Crisis Management: Dealing with Bad Online Reviews

A huge number of consumers use online reviews to guide their purchasing decisions.  A few years ago, bad reviews weren’t a big deal.  The main review sites were separate communities such as Epinions, DooYoo and Ciao, which had large memberships but were not actually shopping sites in their own right.

Today, most shopping sites either have their own review system built in, or use TrustedReviews or Revoo to offer product ratings on their website.  This means that when customers go to purchase your product or service, they’ll see the review and star rating.  If you have more than one or two bad reviews you could be losing out on a lot of sales.

Repairing Your Reputation

A negative online review, or even a string of them, is not quite as serious a crisis as an outbreak of complaints or negative publicity on social media websites, but it is something that you should consider when building your crisis management plan.  If you respond decisively and correctly you can fix the issue.

The best thing to do is to respond to the person’s complaint.  Use the comment system on the review site to thank the reviewer for their comments, and ask them if they could contact you for resolution.  If they claim that they already have tried to resolve the problem, apologize for the failure of your support team and offer to handle the issue personally.  Make sure that you really do follow up and fix the problem, otherwise you’ll end up with an even worse PR crisis on your hands.

If the complaint can’t be resolved then take some time to respond to their issue, politely explaining your side of things and apologising for the issue.  Don’t get hostile, but don’t grovel either.  The original customer may be a lost cause, but your goal here is to make sure that other people who see the review know that your company’s support team cares about the quality of service that customers receive.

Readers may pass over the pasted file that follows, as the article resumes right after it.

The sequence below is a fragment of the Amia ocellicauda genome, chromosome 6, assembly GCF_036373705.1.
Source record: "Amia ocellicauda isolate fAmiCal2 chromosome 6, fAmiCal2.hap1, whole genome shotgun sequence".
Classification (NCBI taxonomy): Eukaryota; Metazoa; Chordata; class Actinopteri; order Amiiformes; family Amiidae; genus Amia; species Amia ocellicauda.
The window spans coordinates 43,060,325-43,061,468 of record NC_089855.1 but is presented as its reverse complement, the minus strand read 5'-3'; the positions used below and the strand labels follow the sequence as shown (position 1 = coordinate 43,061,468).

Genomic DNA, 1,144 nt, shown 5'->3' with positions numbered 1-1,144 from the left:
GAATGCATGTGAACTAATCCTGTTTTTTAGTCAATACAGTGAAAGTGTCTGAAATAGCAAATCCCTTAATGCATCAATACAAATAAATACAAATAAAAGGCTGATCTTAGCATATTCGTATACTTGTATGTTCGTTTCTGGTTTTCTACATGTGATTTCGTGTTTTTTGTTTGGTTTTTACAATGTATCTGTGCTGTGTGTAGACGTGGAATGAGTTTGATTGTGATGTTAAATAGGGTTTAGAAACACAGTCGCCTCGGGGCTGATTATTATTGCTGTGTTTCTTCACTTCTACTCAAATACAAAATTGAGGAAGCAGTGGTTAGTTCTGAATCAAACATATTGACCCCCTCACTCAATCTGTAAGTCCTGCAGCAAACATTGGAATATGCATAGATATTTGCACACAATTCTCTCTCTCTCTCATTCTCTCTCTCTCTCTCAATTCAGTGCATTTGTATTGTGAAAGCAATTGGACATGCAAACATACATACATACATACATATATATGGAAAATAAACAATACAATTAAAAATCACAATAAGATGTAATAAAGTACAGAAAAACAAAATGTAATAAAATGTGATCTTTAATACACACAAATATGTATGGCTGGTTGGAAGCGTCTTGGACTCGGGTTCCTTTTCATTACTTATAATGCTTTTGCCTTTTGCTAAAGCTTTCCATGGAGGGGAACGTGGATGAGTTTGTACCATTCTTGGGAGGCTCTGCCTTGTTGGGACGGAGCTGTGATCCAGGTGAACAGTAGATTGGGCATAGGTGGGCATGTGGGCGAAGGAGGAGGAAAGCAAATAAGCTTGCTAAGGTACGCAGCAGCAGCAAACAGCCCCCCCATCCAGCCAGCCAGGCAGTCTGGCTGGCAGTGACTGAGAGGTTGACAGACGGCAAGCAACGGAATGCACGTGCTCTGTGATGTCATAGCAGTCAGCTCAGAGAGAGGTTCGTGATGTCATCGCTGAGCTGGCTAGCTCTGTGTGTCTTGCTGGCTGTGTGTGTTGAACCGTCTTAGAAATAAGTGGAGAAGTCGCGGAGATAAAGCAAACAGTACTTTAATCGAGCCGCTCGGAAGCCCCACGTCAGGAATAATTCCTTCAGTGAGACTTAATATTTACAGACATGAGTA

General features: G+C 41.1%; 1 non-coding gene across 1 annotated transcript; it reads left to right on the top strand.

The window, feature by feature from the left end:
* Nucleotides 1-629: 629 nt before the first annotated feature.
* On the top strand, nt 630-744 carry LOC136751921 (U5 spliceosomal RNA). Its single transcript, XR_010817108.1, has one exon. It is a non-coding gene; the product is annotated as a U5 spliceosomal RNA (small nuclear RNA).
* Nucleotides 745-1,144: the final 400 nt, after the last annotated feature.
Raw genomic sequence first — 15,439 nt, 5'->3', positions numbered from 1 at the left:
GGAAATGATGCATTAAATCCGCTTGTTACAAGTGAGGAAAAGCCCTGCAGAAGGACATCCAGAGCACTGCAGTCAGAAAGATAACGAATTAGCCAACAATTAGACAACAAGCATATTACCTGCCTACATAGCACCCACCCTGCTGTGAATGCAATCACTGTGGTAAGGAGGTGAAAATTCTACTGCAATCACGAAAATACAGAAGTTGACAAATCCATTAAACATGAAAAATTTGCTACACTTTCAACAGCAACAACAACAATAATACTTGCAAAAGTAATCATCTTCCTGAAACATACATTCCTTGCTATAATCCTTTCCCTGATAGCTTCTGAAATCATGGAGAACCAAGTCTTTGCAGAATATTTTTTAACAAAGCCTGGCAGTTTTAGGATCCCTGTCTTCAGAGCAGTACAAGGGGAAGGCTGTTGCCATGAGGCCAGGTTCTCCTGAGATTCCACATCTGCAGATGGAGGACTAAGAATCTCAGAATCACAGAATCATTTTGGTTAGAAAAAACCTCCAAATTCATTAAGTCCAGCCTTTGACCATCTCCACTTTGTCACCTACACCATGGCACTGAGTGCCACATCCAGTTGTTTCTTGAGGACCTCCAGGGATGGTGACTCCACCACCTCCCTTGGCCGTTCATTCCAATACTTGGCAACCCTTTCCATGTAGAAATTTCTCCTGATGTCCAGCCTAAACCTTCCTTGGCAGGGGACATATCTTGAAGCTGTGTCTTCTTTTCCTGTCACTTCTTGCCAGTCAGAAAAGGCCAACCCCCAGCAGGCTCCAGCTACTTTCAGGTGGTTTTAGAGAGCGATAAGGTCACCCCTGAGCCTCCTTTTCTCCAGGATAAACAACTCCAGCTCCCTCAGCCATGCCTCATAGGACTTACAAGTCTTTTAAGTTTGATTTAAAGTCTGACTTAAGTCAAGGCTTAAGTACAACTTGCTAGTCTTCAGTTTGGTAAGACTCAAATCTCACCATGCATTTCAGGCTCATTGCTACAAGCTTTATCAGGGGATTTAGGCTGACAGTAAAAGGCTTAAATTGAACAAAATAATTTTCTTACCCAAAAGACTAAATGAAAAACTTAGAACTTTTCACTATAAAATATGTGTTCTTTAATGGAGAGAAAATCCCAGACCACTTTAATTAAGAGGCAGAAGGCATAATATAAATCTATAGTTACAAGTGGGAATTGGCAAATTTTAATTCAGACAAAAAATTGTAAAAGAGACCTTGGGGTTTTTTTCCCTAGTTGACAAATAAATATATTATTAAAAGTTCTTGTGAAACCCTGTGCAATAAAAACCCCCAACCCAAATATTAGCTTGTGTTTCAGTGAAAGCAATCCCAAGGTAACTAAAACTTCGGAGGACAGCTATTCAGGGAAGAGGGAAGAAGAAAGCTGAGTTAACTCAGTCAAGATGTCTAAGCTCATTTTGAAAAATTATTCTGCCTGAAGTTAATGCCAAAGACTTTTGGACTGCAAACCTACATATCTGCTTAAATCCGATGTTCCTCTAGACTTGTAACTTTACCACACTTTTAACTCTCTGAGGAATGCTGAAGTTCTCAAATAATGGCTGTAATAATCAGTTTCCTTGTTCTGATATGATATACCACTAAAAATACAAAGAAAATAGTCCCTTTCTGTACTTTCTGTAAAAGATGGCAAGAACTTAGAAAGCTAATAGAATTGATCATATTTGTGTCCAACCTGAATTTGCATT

What Not To Do

You must resist the temptation to attempt to “burry” the negative review under a string of positive ones. Reviewing your own products (or paying someone to review your products for you) is bad form, and fake reviews are easy to spot.

Don’t get into an argument with reviewers in the comment’s section, either.  If you care about your products and your brand then it can be hurtful to see people complaining about them. Before you post something that you might regret, walk away from the computer and take a few moments to calm down. Consider hiring a PR person or a customer service worker who has a cool head and a way with words to talk to your customers for you.

Online reputation management is one of the most difficult forms of crisis management there is. Anything you write on the Internet can be copied, shared, printed and archived easily.  Don’t type something unless you are happy to have someone read it, with your name and brand against it, in ten years’ time.
About the author:

This post was written by Crispin Jones for Insignia Communications – experts in crisis management planning and training. Looking for more information? Have a look at their YouTube channel .

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